Good Scene / Bad Scene
Chosen by Vincenzo Natali, the director of 'Cypher'
Friday 05 September 2003
GOOD: '2001: A Space Odyssey' (Stanley Kubrick, 1968)
It's the scene where HAL the computer gets shut down. It's one of the saddest death scenes ever. Even though the character dying isn't human, you're witnessing the computer's mind eroding. Dave has been shut outside and says: "Open the pod bay doors, HAL." He forces his way in and erases the memory banks until at the very end, HAL sings "Daisy, Daisy".
HAL's dying, and it's horrifying to watch. Kubrick explores how "civilised" man is a brittle veneer, and his most human character is HAL. He was making a statement about human beings working hard at being computer-like when we're descendents of the apes. HAL isn't evil; he's acting in the mission's interests by shutting down life support. It's one of the ambiguities of the movie, and why it provokes so much discussion. HAL's a tragic Shakespearean character. My film is about corporations dehumanising our world, and 2001 deals with people lost in a technological world. It's a masterpiece.
BAD: 'Star Wars: Episode 1 - The Phantom Menace' (George Lucas, 1999)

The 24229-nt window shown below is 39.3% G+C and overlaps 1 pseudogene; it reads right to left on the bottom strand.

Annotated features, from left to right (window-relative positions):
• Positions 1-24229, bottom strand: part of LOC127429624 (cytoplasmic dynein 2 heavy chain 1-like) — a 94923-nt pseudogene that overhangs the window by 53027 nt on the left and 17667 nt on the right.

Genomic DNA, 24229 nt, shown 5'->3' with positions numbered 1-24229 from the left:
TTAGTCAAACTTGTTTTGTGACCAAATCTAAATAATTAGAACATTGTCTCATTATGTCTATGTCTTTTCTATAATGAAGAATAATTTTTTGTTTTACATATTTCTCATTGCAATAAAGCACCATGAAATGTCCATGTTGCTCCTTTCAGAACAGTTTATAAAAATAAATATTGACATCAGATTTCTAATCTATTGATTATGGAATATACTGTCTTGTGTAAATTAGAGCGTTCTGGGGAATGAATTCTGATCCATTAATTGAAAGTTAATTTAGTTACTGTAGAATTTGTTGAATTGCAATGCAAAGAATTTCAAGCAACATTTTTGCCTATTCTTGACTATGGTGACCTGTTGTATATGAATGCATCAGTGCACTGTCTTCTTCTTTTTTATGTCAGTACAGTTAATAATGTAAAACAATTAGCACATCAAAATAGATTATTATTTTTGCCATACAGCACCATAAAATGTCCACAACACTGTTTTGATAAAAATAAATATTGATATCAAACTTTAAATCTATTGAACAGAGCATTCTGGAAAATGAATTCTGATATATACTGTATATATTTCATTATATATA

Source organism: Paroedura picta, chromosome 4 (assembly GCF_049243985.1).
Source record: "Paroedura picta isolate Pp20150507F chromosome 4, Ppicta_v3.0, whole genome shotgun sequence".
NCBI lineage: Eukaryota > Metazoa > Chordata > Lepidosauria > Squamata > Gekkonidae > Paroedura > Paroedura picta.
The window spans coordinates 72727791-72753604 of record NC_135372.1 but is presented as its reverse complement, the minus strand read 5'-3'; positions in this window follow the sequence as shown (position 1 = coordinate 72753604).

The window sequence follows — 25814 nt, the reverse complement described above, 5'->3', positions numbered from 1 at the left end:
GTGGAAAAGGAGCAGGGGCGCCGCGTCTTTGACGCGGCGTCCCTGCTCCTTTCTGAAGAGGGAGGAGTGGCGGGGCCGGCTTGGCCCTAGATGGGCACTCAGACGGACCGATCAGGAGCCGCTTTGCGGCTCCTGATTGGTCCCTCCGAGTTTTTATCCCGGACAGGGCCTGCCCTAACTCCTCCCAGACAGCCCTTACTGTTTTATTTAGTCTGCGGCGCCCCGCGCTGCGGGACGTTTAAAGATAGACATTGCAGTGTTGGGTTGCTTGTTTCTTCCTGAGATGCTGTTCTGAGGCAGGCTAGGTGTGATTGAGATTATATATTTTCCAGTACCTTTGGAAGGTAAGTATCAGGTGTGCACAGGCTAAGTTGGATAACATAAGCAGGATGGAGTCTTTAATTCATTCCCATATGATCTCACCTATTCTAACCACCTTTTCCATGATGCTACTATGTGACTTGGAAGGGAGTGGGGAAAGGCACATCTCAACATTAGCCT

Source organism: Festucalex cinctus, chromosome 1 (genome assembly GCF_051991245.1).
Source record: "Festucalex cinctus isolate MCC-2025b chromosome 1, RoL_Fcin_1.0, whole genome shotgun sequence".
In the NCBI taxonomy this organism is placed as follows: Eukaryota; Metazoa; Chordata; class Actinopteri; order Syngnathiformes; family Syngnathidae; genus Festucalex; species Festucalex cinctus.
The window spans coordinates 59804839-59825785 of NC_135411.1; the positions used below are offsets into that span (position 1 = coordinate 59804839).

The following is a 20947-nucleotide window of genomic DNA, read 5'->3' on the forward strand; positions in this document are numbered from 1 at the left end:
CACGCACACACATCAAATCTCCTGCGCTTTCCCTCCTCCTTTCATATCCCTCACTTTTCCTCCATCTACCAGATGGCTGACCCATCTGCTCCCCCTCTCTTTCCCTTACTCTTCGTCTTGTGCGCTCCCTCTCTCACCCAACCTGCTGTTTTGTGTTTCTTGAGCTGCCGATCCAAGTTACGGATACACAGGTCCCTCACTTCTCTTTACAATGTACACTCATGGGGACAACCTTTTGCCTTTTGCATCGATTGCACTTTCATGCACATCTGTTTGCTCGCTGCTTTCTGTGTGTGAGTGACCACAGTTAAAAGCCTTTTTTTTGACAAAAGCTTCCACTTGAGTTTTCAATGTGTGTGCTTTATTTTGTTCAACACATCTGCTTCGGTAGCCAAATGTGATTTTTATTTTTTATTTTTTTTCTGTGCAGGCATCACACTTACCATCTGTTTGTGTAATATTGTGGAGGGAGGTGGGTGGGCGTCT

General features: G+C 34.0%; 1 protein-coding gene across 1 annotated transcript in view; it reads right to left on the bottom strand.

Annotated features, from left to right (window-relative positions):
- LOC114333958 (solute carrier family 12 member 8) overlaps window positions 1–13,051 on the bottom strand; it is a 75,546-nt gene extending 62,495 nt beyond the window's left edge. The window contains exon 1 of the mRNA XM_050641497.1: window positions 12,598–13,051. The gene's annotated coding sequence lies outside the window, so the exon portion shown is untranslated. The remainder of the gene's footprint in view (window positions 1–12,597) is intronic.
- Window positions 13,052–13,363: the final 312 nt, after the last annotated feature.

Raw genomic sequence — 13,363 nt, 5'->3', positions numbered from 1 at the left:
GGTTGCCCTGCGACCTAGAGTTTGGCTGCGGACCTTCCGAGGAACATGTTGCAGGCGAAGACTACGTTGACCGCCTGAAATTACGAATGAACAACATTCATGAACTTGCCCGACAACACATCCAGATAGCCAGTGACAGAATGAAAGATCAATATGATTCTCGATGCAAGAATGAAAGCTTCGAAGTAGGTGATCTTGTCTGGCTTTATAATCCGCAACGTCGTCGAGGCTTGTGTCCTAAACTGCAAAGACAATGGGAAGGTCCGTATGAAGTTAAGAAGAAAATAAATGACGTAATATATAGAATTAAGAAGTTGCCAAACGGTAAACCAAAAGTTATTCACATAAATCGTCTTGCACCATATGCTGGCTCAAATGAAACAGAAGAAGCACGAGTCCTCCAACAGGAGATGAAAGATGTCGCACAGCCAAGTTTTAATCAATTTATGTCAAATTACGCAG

It's when Liam Neeson's character explains that The Force is a bacteria in your blood. In one scene George Lucas undermines the entire mythology of the first Star Wars trilogy, films that were important to me growing up. I like the original explanation of The Force: that it's an energy shared by all beings and anyone who is open to it can access it. Neeson's character says you have to inherit it, and to me that's an elitist ideology as opposed to a completely democratic one.
I don't know why Lucas did it. The first trilogy was about rebels fighting an all-powerful empire, and at the time he was a young film-maker struggling against the studio. Episode 1, which he made after becoming very powerful, is about a trade federation. His priorities have changed, maybe it's the difference between youth and middle age. He's a really interesting film-maker, but a victim of his own success.
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